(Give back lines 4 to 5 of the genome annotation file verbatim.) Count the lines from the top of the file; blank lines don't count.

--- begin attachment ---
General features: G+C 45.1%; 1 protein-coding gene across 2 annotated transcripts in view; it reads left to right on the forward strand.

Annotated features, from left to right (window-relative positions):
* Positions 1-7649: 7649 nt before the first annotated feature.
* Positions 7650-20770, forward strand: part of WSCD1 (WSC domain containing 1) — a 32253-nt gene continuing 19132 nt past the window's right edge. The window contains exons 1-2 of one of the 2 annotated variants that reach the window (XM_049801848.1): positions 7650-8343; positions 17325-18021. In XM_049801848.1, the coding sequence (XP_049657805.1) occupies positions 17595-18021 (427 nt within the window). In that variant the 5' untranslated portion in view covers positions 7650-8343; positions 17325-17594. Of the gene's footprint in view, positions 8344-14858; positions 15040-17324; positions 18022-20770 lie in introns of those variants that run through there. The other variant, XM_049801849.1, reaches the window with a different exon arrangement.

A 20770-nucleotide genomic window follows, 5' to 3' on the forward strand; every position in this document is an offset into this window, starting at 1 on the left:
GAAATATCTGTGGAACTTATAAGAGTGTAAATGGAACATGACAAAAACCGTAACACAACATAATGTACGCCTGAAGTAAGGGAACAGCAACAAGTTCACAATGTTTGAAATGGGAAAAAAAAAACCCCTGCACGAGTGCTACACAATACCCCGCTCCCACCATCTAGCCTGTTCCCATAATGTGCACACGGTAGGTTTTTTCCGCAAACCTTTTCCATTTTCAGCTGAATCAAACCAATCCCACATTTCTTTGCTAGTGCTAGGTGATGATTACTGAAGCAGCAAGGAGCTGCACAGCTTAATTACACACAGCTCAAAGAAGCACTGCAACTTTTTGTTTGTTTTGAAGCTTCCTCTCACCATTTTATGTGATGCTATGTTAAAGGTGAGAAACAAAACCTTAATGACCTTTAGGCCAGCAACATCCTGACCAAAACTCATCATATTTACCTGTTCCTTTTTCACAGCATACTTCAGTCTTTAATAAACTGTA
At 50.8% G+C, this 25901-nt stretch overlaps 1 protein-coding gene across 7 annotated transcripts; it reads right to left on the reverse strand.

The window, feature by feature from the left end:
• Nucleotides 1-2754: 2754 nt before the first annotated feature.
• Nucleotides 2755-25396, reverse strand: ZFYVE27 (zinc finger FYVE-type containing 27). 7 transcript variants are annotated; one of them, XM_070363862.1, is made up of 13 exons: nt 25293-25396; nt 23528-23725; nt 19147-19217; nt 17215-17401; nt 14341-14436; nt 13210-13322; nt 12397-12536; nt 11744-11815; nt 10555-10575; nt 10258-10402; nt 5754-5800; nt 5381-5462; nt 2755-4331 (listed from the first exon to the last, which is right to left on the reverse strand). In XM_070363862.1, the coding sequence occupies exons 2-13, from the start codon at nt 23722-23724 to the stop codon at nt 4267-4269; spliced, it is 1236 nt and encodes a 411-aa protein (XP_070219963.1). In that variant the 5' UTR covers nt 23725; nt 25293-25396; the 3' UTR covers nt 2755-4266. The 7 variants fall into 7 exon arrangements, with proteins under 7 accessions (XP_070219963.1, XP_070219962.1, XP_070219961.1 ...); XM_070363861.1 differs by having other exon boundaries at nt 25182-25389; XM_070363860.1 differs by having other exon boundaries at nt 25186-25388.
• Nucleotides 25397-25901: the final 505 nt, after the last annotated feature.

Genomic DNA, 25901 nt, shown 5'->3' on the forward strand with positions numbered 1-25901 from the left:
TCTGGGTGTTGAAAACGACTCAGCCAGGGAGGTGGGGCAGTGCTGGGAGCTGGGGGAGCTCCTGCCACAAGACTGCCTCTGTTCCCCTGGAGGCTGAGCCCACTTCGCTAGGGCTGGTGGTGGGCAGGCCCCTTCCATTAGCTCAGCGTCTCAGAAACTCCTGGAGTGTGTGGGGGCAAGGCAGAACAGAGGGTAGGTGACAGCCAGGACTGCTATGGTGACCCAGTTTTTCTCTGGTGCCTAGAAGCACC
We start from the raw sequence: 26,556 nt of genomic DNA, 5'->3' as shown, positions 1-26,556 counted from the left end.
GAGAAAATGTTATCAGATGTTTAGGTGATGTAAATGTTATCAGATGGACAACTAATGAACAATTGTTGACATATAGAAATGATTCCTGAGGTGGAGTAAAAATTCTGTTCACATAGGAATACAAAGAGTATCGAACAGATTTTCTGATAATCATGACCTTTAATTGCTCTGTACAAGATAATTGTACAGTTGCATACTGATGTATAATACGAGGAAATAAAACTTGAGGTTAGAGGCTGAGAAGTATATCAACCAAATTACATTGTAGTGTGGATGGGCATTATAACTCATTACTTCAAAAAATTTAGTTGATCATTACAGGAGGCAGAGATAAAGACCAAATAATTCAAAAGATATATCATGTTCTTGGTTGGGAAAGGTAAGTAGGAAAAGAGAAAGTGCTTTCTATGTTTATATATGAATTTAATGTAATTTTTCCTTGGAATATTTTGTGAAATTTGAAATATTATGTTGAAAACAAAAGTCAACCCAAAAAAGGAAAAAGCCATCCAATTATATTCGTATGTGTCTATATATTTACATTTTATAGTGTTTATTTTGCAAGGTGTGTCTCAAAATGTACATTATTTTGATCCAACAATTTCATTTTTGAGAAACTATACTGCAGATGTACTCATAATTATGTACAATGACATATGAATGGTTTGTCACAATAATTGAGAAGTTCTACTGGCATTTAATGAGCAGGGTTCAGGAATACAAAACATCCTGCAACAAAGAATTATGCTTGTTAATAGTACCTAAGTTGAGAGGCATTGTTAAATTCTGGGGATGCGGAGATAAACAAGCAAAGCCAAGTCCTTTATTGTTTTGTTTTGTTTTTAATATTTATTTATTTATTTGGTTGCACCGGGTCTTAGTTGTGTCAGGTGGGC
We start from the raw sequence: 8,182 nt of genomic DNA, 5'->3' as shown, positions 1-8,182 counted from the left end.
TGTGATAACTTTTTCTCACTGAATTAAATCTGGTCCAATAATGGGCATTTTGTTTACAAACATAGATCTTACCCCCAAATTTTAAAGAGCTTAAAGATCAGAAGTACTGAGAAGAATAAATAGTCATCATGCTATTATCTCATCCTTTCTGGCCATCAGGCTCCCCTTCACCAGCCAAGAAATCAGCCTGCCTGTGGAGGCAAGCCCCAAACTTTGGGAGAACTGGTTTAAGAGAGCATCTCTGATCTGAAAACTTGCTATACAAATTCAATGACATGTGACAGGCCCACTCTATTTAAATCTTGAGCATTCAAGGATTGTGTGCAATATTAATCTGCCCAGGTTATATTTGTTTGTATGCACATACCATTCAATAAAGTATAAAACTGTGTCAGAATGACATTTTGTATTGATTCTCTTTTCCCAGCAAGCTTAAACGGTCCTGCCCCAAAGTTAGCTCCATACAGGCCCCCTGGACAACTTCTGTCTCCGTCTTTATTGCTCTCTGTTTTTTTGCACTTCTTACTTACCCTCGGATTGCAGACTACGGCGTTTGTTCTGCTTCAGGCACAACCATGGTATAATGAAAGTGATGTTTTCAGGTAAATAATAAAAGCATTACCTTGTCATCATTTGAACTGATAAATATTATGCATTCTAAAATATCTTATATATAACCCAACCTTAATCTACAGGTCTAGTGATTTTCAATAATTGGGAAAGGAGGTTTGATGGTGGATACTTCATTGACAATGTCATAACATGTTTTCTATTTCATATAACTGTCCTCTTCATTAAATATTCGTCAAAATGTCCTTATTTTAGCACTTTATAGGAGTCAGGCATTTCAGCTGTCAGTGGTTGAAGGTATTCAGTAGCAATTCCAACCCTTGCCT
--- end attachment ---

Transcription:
* Positions 7650-20770, forward strand: part of WSCD1 (WSC domain containing 1) — a 32253-nt gene continuing 19132 nt past the window's right edge. The window contains exons 1-2 of one of the 2 annotated variants that reach the window (XM_049801848.1): positions 7650-8343; positions 17325-18021. In XM_049801848.1, the coding sequence (XP_049657805.1) occupies positions 17595-18021 (427 nt within the window). In that variant the 5' untranslated portion in view covers positions 7650-8343; positions 17325-17594. Of the gene's footprint in view, positions 8344-14858; positions 15040-17324; positions 18022-20770 lie in introns of those variants that run through there. The other variant, XM_049801849.1, reaches the window with a different exon arrangement.

A 20770-nucleotide genomic window follows, 5' to 3' on the forward strand; every position in this document is an offset into this window, starting at 1 on the left: